Airport Security Hit By Bad Economy

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Over one hundred security screeners were laid off at YVR airport due to budgetary constraints. This is just the tip of the iceberg, as many airports across North America are cutting costs and making difficult decisions. The impact of these cutbacks could be devastating to the security of air travel worldwide, not to mention the impact to the time needed to get through airport security prior to boarding your flight.

 

In Canada, the organization responsible is the Canadian Air Transport Security Authority and in the USA it is the Transportation Security Administration. Both have had to deal with severe budget cuts and are trying the best they can to maintain a level of security, given their new lower funding levels.

Cutting back on staffing costs is the main approach so far. This has resulted in longer line-ups, more irritated passengers and possible risk of tired screeners missing vital clues that a terrorist is trying to smuggle weapons onboard a flight.

"We've already seen evidence of longer line-ups. We're concerned about the fatigue aspect for our members and what this might mean from the safety perspective," said Canniff, a union worker at YVR.

Airports are now encouraging passengers to arrive up to 6 hours in advance of their flight to allow adequate time for going through security screening. Opponents to the cutbacks report that most of the security checkpoints and x-ray machines are now unmanned, and passengers are required to go through a single x-ray machine run by a minimum-wage college dropout with an axe to grind. Also, every hour, security screeners have to close the only working security checkpoint to take a mandatory 5 minute bathroom break while passengers have to wait in line.

To address delays, airports are introducing more automated screening devices. Some airports are trying out new self-service security checkpoints, similar to self-service checkouts in grocery stores. Passengers put their own bags through an x-ray scanner, and are encouraged to report anything they see as suspicious. They then walk into a 360 degree full-body scanner, which shows on a large display to everyone in the line-up, what kind of things they have under their clothing, including tattoos and birthmarks. Passengers who do not want to run themselves through the 360 degree full-body scanners have the option of giving themselves a pat down.

With the introduction of self-service security checkpoints, it is expected that one security screener can monitor four security checkpoints, allowing for a 75% reduction of the workforce, while maintaining the same level of throughput. For those who usually get into some kind of argument with security screeners, and end up with the full body cavity search, this option is still available, although it is best to call ahead to book a time. If you like, you can call ahead on behalf of your obnoxious friends and co-workers whenever they are travelling by air.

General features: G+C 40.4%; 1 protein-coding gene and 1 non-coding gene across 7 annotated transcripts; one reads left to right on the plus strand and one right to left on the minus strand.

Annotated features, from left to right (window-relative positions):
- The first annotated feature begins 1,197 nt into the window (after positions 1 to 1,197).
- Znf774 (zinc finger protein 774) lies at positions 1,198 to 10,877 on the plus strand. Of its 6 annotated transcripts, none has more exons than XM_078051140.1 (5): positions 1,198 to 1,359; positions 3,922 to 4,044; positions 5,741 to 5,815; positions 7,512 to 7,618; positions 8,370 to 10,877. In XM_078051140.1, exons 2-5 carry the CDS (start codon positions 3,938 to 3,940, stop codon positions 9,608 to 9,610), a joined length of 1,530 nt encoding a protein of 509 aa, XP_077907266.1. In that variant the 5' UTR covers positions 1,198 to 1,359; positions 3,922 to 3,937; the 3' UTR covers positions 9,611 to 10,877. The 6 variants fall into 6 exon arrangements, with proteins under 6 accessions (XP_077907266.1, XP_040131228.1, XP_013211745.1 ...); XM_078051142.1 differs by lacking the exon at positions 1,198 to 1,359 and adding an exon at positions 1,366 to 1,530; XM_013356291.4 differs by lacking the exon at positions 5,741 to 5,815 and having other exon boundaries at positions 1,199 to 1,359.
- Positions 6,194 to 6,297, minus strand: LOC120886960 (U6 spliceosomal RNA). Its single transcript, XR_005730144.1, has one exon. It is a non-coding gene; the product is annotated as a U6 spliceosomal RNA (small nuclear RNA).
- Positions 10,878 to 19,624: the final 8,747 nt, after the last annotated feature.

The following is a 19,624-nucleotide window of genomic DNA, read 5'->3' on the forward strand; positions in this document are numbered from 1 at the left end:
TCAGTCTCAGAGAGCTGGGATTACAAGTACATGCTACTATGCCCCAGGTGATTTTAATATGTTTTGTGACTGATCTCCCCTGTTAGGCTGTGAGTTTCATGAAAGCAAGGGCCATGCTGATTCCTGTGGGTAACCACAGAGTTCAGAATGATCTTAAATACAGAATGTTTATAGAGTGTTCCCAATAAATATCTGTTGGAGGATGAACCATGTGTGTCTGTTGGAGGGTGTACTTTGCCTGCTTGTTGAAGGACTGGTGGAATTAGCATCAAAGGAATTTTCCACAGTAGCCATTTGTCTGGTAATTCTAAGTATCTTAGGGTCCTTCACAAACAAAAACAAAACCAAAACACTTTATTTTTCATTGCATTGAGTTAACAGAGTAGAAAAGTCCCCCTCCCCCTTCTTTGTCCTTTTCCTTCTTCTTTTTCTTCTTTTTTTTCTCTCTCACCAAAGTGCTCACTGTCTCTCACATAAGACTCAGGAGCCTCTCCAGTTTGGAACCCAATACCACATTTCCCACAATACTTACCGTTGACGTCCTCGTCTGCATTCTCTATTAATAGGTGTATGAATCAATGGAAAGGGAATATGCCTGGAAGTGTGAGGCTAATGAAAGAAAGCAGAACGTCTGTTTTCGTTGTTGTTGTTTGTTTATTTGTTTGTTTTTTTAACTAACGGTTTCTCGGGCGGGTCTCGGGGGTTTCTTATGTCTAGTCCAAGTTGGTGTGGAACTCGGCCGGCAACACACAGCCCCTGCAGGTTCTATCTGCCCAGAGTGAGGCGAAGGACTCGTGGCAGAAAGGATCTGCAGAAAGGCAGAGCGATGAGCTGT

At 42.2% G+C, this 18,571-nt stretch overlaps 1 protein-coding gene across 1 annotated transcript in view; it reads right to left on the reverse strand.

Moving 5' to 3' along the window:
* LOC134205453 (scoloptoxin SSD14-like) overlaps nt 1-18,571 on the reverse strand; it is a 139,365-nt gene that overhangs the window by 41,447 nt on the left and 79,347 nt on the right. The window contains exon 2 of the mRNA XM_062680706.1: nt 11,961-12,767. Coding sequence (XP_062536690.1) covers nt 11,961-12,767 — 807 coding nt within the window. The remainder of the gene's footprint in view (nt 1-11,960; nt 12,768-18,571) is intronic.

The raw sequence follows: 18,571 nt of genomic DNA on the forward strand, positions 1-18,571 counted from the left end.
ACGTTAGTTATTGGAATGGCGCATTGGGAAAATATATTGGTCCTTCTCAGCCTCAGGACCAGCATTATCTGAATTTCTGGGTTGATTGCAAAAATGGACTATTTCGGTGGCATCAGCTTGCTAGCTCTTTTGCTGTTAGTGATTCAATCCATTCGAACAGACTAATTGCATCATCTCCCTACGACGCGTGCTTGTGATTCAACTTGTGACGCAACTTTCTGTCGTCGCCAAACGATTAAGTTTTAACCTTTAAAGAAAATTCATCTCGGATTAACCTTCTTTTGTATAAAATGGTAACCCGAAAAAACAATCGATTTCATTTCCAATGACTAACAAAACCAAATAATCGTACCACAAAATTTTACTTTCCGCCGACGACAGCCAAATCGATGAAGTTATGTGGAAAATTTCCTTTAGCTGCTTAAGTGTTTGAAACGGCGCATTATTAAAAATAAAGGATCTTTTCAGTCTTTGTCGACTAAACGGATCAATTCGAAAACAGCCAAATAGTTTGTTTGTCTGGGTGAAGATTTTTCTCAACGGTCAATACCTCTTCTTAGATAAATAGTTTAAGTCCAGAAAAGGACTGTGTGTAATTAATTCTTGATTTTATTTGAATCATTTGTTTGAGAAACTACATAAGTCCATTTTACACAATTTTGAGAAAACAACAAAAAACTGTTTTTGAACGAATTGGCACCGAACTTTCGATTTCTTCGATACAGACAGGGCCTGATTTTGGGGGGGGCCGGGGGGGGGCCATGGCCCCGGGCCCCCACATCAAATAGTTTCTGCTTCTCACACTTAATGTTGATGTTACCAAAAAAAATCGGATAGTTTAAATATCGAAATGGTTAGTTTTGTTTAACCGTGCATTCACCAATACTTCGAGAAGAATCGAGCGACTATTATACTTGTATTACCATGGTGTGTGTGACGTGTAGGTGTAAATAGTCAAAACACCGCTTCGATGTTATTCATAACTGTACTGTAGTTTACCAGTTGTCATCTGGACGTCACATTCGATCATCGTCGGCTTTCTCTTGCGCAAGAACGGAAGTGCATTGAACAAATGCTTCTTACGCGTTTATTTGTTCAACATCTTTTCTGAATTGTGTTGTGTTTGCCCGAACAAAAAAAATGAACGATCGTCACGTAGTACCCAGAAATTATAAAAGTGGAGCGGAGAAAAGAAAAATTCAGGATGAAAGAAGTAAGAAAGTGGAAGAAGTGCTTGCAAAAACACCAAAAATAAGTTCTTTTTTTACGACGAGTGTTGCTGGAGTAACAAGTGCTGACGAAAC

In a lot of airports, you have to remove your shoes to go through a scanner. With the new self-service security checkpoints, you have the option of self disclosure rather than removing your shoes. Those people who have concealed weapons or explosives hidden in their shoes, just have to press the relevant button on the self-service console to alert security of the threat.

Opponents to the new self-service security checkpoints say that there is now a greater chance that terrorists may lie about weapons and explosives, thus exposing innocent airline passengers to risk. Just like the honor system in self-service checkouts in grocery stores, where shoppers sometimes fail to scan some item they drop into their bag, it punishes the many in order to protect against the few who abuse the system. To counter this, a number of security screeners will be conducting spot checks to ensure that passengers are following the new system correctly. As before it remains a crime to bring prohibited items on board an airplane, and severe punishment awaits those who try.

When asked, the airport authorities said they did not expect that the cost savings would result in a reduction in ticket prices for passengers, since they were already over budget. They did say that the cost savings would decrease the need for further increases, such as airport taxes and improvement fees, being added on to the cost of a flight ticket, which would in the long run keep ticket prices from further skyrocketing.